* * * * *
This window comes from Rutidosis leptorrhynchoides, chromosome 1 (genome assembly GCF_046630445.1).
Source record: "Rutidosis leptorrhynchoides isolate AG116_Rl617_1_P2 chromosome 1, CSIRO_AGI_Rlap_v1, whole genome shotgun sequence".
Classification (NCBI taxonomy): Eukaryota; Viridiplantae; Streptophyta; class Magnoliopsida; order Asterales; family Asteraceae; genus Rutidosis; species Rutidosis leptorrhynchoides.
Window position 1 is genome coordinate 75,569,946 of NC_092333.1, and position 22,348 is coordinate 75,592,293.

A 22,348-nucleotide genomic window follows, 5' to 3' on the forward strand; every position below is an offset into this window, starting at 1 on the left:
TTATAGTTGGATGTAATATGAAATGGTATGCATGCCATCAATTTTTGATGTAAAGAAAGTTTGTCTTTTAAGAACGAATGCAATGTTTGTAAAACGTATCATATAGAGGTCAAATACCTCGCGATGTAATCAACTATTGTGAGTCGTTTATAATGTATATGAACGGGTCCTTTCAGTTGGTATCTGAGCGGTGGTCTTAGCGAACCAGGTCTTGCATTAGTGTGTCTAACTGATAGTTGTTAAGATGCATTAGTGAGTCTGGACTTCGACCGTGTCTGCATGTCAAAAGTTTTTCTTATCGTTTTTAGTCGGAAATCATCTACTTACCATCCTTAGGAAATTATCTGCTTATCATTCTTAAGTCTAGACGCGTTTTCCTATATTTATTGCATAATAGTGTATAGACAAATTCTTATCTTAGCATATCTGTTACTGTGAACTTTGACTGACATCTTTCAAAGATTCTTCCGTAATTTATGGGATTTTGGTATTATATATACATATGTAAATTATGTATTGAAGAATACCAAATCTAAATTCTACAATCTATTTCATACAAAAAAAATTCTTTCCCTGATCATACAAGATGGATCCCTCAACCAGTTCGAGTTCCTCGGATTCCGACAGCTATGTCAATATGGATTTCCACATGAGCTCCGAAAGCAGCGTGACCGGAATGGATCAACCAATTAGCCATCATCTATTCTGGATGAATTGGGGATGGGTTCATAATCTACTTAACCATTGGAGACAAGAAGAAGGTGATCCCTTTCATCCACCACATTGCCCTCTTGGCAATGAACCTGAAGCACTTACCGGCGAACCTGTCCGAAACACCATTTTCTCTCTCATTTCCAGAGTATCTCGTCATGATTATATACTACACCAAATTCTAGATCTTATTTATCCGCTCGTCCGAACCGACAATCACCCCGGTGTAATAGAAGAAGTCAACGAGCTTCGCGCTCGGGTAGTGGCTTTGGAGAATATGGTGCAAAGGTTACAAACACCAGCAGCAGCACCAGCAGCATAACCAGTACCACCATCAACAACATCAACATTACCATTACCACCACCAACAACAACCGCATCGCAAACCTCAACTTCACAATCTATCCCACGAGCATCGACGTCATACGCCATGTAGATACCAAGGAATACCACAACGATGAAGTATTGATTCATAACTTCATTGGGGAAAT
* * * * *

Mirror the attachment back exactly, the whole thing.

This window comes from Rutidosis leptorrhynchoides, chromosome 1 (genome assembly GCF_046630445.1).
Source record: "Rutidosis leptorrhynchoides isolate AG116_Rl617_1_P2 chromosome 1, CSIRO_AGI_Rlap_v1, whole genome shotgun sequence".
Classification (NCBI taxonomy): Eukaryota; Viridiplantae; Streptophyta; class Magnoliopsida; order Asterales; family Asteraceae; genus Rutidosis; species Rutidosis leptorrhynchoides.
Window position 1 is genome coordinate 75,569,946 of NC_092333.1, and position 22,348 is coordinate 75,592,293.

A 22,348-nucleotide genomic window follows, 5' to 3' on the forward strand; every position below is an offset into this window, starting at 1 on the left:
TTATAGTTGGATGTAATATGAAATGGTATGCATGCCATCAATTTTTGATGTAAAGAAAGTTTGTCTTTTAAGAACGAATGCAATGTTTGTAAAACGTATCATATAGAGGTCAAATACCTCGCGATGTAATCAACTATTGTGAGTCGTTTATAATGTATATGAACGGGTCCTTTCAGTTGGTATCTGAGCGGTGGTCTTAGCGAACCAGGTCTTGCATTAGTGTGTCTAACTGATAGTTGTTAAGATGCATTAGTGAGTCTGGACTTCGACCGTGTCTGCATGTCAAAAGTTTTTCTTATCGTTTTTAGTCGGAAATCATCTACTTACCATCCTTAGGAAATTATCTGCTTATCATTCTTAAGTCTAGACGCGTTTTCCTATATTTATTGCATAATAGTGTATAGACAAATTCTTATCTTAGCATATCTGTTACTGTGAACTTTGACTGACATCTTTCAAAGATTCTTCCGTAATTTATGGGATTTTGGTATTATATATACATATGTAAATTATGTATTGAAGAATACCAAATCTAAATTCTACAATCTATTTCATACAAAAAAAATTCTTTCCCTGATCATACAAGATGGATCCCTCAACCAGTTCGAGTTCCTCGGATTCCGACAGCTATGTCAATATGGATTTCCACATGAGCTCCGAAAGCAGCGTGACCGGAATGGATCAACCAATTAGCCATCATCTATTCTGGATGAATTGGGGATGGGTTCATAATCTACTTAACCATTGGAGACAAGAAGAAGGTGATCCCTTTCATCCACCACATTGCCCTCTTGGCAATGAACCTGAAGCACTTACCGGCGAACCTGTCCGAAACACCATTTTCTCTCTCATTTCCAGAGTATCTCGTCATGATTATATACTACACCAAATTCTAGATCTTATTTATCCGCTCGTCCGAACCGACAATCACCCCGGTGTAATAGAAGAAGTCAACGAGCTTCGCGCTCGGGTAGTGGCTTTGGAGAATATGGTGCAAAGGTTACAAACACCAGCAGCAGCACCAGCAGCATAACCAGTACCACCATCAACAACATCAACATTACCATTACCACCACCAACAACAACCGCATCGCAAACCTCAACTTCACAATCTATCCCACGAGCATCGACGTCATACGCCATGTAGATACCAAGGAATACCACAACGATGAAGTATTGATTCATAACTTCATTGGGGAAAT